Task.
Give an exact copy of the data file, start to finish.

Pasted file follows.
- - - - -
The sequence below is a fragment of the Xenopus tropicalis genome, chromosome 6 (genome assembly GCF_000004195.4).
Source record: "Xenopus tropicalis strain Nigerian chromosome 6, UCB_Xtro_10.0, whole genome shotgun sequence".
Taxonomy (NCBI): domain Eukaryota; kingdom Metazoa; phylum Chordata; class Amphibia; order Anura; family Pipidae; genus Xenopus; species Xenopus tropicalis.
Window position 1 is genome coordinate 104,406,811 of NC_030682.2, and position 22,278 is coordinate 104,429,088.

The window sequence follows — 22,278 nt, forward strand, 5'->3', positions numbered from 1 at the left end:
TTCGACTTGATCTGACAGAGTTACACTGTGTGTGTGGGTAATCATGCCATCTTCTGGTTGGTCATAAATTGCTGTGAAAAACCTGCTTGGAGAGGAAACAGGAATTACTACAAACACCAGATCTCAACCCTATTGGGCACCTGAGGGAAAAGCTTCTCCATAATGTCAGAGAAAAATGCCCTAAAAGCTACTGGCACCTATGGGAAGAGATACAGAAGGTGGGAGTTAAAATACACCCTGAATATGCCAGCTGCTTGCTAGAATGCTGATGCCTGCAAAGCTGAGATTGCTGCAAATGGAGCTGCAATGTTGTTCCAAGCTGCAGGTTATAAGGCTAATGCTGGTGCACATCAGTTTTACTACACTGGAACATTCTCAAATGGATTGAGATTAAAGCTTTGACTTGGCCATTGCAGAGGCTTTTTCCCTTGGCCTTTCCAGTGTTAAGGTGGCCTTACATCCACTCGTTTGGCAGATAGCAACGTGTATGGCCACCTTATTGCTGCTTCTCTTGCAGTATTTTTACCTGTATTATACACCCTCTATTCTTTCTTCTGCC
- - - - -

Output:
The sequence below is a fragment of the Xenopus tropicalis genome, chromosome 6 (genome assembly GCF_000004195.4).
Source record: "Xenopus tropicalis strain Nigerian chromosome 6, UCB_Xtro_10.0, whole genome shotgun sequence".
Taxonomy (NCBI): domain Eukaryota; kingdom Metazoa; phylum Chordata; class Amphibia; order Anura; family Pipidae; genus Xenopus; species Xenopus tropicalis.
Window position 1 is genome coordinate 104,406,811 of NC_030682.2, and position 22,278 is coordinate 104,429,088.

The window sequence follows — 22,278 nt, forward strand, 5'->3', positions numbered from 1 at the left end:
TTCGACTTGATCTGACAGAGTTACACTGTGTGTGTGGGTAATCATGCCATCTTCTGGTTGGTCATAAATTGCTGTGAAAAACCTGCTTGGAGAGGAAACAGGAATTACTACAAACACCAGATCTCAACCCTATTGGGCACCTGAGGGAAAAGCTTCTCCATAATGTCAGAGAAAAATGCCCTAAAAGCTACTGGCACCTATGGGAAGAGATACAGAAGGTGGGAGTTAAAATACACCCTGAATATGCCAGCTGCTTGCTAGAATGCTGATGCCTGCAAAGCTGAGATTGCTGCAAATGGAGCTGCAATGTTGTTCCAAGCTGCAGGTTATAAGGCTAATGCTGGTGCACATCAGTTTTACTACACTGGAACATTCTCAAATGGATTGAGATTAAAGCTTTGACTTGGCCATTGCAGAGGCTTTTTCCCTTGGCCTTTCCAGTGTTAAGGTGGCCTTACATCCACTCGTTTGGCAGATAGCAACGTGTATGGCCACCTTATTGCTGCTTCTCTTGCAGTATTTTTACCTGTATTATACACCCTCTATTCTTTCTTCTGCC